Some aspects of electrical conduction in granular systems of various dimensions

Abstract : We report on measurements of the electrical conductivity in both a 2D triangular lattice of metallic beads and in a chain of beads. In both experiments, the voltage is found to increase logarithmically with the low applied current in a good agreement with a model of widely distributed resistances in series. At high enough current, the voltage saturates due to the local welding of microcontacts between beads. The frequency dependence of the saturation voltage gives a hint on the size of these welded microcontacts. The DC value of the saturation voltage ($\simeq 0.4$ V per contact) gives a measurement of the number of welded contact carrying the current within the 2D lattice. A new measurement technique gives also access to the cartography of the current paths within the 2D lattice of beads. Both the model and the cartography show the quasi-unidimensionnal feature of the electrical conductivity in such a 2D system. For both systems, the dissipated power drives the irreversibility threshold of the voltage/current characteristics. At very low current, the characteristics are found to be non linear, the non linear part of the current being a universal power law of the voltage.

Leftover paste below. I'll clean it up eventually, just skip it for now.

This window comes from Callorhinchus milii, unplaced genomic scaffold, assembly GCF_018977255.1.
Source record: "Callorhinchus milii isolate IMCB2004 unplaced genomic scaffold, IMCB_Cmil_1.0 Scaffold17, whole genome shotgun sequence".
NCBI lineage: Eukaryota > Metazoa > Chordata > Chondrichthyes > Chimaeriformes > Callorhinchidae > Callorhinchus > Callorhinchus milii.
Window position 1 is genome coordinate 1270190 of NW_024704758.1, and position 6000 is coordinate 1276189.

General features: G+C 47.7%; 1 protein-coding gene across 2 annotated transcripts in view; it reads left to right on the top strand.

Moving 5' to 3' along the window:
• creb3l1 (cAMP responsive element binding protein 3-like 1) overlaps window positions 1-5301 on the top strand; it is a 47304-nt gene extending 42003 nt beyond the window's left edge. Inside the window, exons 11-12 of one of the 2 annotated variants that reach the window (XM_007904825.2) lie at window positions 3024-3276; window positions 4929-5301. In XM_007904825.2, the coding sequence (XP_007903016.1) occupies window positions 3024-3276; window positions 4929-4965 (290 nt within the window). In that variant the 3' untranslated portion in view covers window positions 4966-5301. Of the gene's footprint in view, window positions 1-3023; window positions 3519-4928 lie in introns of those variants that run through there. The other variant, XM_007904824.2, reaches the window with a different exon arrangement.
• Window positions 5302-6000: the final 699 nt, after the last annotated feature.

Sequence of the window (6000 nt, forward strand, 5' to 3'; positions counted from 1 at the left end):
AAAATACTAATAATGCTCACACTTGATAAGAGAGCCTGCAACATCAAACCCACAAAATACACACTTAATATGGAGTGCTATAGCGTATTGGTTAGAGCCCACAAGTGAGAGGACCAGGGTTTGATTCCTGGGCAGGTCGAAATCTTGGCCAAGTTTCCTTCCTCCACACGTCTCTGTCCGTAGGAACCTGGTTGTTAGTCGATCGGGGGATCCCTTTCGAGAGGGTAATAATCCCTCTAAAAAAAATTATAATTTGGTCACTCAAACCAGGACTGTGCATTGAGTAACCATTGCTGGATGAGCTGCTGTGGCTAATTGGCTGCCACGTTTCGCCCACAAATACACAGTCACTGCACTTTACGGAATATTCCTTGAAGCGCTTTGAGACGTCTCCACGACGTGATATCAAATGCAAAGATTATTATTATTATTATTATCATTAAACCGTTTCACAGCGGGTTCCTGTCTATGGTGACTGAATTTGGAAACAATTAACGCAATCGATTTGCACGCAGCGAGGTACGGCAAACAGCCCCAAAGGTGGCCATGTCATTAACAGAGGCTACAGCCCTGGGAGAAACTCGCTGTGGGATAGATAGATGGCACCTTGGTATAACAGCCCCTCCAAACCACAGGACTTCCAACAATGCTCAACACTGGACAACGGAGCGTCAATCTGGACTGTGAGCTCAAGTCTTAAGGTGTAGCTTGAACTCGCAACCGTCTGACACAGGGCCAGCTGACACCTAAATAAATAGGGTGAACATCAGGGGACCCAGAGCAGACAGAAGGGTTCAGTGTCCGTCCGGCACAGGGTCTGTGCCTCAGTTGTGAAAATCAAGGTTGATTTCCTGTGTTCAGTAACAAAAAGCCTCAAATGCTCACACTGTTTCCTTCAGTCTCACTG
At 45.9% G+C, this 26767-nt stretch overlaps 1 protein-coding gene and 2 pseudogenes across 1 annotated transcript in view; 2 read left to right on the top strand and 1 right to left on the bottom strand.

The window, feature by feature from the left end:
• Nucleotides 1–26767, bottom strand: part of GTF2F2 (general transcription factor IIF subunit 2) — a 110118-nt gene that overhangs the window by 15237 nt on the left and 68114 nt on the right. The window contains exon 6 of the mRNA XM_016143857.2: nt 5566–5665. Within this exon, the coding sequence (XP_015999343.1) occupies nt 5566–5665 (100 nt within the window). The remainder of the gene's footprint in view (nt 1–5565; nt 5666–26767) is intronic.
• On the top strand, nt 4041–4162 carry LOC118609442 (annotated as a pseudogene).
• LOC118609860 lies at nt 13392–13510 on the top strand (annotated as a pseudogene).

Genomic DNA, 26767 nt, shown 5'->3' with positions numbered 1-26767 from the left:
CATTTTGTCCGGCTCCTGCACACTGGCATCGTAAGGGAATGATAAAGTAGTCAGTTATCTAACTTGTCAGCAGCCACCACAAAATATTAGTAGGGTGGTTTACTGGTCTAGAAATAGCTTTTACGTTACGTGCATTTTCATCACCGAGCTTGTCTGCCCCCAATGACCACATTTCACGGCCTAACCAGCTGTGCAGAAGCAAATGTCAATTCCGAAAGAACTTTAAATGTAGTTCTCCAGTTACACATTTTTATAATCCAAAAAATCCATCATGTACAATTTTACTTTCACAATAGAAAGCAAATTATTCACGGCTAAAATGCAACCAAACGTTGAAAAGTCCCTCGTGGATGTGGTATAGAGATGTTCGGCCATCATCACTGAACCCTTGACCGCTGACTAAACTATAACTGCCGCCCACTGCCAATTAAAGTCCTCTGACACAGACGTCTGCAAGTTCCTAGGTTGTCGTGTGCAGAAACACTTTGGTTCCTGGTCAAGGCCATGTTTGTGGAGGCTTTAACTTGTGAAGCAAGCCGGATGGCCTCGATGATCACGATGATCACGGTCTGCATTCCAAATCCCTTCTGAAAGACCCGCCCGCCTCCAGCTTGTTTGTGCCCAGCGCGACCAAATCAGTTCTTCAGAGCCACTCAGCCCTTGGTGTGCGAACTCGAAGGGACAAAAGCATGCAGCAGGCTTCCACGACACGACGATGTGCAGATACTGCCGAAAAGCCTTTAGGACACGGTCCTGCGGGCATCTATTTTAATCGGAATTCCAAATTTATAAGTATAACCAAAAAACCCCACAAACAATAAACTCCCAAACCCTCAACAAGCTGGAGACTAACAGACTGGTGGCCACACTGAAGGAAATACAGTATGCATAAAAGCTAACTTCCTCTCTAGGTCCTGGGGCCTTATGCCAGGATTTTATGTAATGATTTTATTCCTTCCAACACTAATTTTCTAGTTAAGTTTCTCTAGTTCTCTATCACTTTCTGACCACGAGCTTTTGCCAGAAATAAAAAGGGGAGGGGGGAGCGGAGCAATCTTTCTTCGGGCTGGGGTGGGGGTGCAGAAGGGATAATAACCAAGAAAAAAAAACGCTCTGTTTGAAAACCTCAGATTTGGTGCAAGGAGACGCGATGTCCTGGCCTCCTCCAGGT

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Submitted on : Thursday, November 2, 2006 - 6:48:02 PM
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Mathieu Creyssels, Stéphane Dorbolo, Alexandre Merlen, Claude Laroche, Bernard Castaing, et al.. Some aspects of electrical conduction in granular systems of various dimensions. 2006. ⟨ensl-00110988v1⟩



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